At Tuesday’s Board of County Commissioners (BOCC) meeting, the commissioners received a weekly update from the county Incident Management Team.  

Incident Commander Brad White told the commissioners they’d had a good week. Some businesses had been able to reopen and the county was holding at 5 confirmed cases of COVID-19. He added there were another 5 confirmed cases where the individuals reside elsewhere in the state, one of which remained in the hospital.

White said they anticipated delivery of 300 swab kits which would enable the county to conduct surveillance testing of front-line workers that have had a lot of contact with the public. “It is voluntary, but because it is a state lab test, it costs nothing to the employer,” said White. The tests will give a better indication of whether COVID-19 has been in the county. 

Towns and businesses in the community have expressed frustration with not having any solid dates to work with for reopening. White told the commissioners they were considering applying for a variance from the state’s Stay at Home order to give the businesses a better foundation and certainty for reopening.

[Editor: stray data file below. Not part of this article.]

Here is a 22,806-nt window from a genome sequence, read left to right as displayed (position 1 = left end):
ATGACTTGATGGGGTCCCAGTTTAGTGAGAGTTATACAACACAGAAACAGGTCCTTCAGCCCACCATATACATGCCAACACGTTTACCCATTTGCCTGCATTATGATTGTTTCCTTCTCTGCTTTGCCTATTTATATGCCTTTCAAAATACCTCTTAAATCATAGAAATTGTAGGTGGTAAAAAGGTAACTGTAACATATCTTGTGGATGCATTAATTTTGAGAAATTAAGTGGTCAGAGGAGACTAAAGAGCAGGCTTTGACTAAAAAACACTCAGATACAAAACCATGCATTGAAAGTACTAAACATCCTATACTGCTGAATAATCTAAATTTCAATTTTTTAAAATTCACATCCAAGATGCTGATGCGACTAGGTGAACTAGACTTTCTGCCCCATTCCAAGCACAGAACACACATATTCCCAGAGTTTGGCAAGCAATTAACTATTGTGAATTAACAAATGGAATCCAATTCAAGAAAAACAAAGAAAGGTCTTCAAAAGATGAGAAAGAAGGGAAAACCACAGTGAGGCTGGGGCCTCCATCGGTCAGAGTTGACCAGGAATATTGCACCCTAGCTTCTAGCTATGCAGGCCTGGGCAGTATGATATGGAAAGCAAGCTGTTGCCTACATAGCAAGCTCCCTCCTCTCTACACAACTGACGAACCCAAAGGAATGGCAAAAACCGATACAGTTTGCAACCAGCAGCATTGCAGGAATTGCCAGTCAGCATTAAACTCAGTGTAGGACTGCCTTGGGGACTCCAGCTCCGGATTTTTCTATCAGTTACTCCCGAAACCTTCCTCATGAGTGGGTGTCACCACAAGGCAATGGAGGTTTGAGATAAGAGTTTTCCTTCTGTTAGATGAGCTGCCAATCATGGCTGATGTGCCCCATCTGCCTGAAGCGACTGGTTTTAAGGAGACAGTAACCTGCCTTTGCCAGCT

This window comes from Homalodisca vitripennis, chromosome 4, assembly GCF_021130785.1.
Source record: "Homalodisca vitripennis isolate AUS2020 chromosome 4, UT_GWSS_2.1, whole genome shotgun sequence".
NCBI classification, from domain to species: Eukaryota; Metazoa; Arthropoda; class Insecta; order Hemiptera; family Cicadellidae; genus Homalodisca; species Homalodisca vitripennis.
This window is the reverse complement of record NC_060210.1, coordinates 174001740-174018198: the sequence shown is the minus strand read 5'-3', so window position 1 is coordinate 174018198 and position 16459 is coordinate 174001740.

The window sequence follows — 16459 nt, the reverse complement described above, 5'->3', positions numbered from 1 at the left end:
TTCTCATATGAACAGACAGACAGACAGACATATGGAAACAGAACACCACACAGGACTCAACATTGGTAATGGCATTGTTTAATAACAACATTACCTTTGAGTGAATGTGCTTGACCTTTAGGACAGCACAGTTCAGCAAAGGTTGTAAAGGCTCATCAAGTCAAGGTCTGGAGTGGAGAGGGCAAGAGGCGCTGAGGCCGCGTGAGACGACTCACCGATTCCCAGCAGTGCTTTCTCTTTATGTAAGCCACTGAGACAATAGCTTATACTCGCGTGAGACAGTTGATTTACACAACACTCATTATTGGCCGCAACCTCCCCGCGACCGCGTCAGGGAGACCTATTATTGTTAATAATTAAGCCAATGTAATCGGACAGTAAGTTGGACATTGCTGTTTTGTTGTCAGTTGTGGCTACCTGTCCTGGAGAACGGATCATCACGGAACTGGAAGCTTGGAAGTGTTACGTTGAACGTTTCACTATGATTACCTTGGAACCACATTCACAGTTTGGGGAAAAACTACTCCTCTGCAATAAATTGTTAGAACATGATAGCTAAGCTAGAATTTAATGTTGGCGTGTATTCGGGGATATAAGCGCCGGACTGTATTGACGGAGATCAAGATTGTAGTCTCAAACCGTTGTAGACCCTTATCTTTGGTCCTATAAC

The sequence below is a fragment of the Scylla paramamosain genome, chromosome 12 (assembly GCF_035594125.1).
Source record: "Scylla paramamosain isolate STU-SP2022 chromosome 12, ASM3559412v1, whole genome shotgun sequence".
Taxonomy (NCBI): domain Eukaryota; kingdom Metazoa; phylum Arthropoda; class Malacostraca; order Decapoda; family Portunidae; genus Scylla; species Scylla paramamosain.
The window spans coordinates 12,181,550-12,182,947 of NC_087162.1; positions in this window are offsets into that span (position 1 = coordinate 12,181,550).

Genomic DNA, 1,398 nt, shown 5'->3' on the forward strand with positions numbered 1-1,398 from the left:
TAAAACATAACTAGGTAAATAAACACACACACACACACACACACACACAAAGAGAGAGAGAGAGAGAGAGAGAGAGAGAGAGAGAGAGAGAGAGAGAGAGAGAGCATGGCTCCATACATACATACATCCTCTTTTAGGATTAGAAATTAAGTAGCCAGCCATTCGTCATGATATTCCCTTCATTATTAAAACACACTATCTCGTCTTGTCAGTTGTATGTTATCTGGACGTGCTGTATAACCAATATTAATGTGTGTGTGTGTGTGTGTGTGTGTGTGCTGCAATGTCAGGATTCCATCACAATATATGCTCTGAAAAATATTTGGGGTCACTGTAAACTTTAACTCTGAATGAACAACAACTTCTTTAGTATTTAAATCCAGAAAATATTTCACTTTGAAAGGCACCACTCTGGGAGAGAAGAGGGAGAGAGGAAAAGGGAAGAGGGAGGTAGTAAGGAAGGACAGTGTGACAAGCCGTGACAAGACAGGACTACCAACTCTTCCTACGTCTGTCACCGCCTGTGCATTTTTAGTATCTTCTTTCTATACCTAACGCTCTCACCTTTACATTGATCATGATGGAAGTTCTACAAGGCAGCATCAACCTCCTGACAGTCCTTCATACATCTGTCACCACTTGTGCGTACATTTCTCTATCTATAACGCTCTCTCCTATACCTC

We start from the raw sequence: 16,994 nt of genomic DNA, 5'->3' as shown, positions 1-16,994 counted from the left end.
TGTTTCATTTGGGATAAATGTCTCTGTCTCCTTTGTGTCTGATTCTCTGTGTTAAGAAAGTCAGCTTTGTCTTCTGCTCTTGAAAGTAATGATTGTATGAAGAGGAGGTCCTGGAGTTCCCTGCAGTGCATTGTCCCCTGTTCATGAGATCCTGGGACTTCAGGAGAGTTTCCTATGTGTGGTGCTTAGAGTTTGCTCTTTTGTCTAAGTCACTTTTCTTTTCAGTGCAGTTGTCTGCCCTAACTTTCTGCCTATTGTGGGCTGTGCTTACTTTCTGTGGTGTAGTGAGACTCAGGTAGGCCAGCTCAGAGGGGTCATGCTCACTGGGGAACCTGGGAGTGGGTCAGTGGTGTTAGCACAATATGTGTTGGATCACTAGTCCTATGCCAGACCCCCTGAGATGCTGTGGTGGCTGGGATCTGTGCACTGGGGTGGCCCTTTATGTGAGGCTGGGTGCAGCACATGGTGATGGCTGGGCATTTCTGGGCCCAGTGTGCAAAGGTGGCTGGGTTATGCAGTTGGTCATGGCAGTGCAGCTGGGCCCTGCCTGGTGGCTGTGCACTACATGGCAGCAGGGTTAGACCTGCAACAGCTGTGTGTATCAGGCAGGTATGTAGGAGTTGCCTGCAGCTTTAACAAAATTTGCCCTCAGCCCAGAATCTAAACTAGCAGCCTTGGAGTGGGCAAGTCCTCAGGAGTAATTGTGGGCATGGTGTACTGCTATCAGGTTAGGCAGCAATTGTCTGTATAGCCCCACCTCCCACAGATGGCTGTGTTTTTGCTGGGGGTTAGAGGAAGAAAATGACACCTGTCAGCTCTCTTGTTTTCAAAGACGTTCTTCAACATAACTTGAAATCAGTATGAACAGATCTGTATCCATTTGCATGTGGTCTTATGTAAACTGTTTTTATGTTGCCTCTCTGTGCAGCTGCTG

In order to apply for the variance, the county must submit a written application to the Colorado Department of Health and Environment (CDPHE) certifying the county has low case counts and document a 14 consecutive day decline in COVID-19 cases. The application must also include a COVID-19 suppression plan approved by Grand County Public Health, the local hospital system, Middle Park Health, and the county commissioners.

The suppression plan must address prevalence of COVID-19 within the county, discussion regarding the county’s hospital capacity, including number of ICU beds (none) and ventilators (5); adequate Personal Protective Equipment (PPE) for healthcare workers; EMS capacity; testing and detection; containment of outbreak; and contact tracing capabilities.

The application must also identify specifically each restriction found within the Safer at Home Order for which a variance is being requested, and what alternative restrictions are proposed. An application for variance does not guarantee approval by the CDPHE.

Both Eagle and Mesa counties were granted a variance. In some cases, Eagle County enacted stricter regulations than the state order and White pointed out that Eagle County is not really open for business to all. “Be aware, this isn’t a waiver to make our own rules,” he cautioned. The goal is to meet the intent of Safer at Home.